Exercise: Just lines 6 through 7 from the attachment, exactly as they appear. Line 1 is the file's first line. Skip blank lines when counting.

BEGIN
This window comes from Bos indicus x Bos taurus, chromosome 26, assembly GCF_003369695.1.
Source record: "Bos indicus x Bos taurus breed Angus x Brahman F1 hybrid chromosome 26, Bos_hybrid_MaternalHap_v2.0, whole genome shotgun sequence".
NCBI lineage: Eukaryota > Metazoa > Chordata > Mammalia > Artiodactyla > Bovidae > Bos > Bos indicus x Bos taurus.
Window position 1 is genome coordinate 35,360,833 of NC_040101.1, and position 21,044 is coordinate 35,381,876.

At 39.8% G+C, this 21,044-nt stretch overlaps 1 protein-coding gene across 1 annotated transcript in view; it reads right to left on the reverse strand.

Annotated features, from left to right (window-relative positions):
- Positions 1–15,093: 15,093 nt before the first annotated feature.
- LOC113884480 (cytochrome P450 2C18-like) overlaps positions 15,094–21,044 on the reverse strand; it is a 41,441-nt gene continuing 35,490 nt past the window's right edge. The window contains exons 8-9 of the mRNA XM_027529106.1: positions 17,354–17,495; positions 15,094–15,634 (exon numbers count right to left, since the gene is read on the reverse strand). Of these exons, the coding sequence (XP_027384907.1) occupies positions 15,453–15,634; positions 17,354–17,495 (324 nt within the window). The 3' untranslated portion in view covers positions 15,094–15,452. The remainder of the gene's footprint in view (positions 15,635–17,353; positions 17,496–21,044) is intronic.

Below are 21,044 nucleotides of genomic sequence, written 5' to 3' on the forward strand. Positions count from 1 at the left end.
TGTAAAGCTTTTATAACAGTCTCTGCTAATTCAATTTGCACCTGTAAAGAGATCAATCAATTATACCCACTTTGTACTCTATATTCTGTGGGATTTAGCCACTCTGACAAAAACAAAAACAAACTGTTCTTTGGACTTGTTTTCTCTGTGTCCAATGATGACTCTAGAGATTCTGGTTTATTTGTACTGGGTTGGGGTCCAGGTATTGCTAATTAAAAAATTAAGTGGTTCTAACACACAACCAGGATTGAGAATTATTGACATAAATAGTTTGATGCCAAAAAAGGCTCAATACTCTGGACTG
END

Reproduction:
Annotated features, from left to right (window-relative positions):
- Positions 1–15,093: 15,093 nt before the first annotated feature.